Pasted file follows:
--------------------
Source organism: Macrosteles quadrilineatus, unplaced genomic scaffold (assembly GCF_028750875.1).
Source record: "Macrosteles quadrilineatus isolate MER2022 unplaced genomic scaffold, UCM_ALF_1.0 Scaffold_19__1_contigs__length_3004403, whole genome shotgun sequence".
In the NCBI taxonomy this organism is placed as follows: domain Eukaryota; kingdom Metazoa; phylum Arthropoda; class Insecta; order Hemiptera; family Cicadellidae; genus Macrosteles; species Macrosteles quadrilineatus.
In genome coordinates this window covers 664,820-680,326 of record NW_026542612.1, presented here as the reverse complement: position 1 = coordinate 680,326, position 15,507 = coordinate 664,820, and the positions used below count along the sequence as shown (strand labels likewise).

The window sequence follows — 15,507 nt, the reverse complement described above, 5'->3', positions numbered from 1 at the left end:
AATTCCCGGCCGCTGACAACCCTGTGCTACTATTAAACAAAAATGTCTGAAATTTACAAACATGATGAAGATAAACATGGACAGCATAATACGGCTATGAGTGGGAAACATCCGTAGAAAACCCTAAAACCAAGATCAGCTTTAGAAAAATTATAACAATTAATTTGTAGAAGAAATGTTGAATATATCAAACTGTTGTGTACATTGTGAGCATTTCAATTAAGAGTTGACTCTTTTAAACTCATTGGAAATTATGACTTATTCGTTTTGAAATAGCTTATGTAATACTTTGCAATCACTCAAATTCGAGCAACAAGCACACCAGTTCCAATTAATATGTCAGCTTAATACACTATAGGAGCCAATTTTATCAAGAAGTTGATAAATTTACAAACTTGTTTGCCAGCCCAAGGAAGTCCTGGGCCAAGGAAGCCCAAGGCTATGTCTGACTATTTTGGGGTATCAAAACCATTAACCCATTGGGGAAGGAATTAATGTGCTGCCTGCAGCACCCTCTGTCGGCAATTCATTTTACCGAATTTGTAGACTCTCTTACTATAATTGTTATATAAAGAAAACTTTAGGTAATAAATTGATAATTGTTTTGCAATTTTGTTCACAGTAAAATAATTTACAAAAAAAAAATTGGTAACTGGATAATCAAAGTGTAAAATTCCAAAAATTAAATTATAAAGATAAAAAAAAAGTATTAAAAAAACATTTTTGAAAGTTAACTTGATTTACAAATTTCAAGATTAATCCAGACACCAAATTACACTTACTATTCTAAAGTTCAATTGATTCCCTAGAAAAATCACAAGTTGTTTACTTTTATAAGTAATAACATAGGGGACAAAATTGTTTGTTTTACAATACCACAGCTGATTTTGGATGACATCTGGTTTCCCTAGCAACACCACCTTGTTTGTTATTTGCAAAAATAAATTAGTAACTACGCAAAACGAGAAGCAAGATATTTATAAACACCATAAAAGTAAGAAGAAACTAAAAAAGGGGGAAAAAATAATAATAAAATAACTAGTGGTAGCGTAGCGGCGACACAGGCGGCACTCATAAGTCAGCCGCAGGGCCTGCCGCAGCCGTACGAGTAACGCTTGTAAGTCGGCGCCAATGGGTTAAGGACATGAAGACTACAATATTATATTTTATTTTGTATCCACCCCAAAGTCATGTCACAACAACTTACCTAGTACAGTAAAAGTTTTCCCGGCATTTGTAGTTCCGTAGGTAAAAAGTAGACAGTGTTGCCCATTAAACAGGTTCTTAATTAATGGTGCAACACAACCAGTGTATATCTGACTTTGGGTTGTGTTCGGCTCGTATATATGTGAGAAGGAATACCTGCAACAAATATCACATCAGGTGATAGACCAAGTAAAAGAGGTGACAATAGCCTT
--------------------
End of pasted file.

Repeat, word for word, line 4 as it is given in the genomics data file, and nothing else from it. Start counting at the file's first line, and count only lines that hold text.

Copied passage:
In genome coordinates this window covers 664,820-680,326 of record NW_026542612.1, presented here as the reverse complement: position 1 = coordinate 680,326, position 15,507 = coordinate 664,820, and the positions used below count along the sequence as shown (strand labels likewise).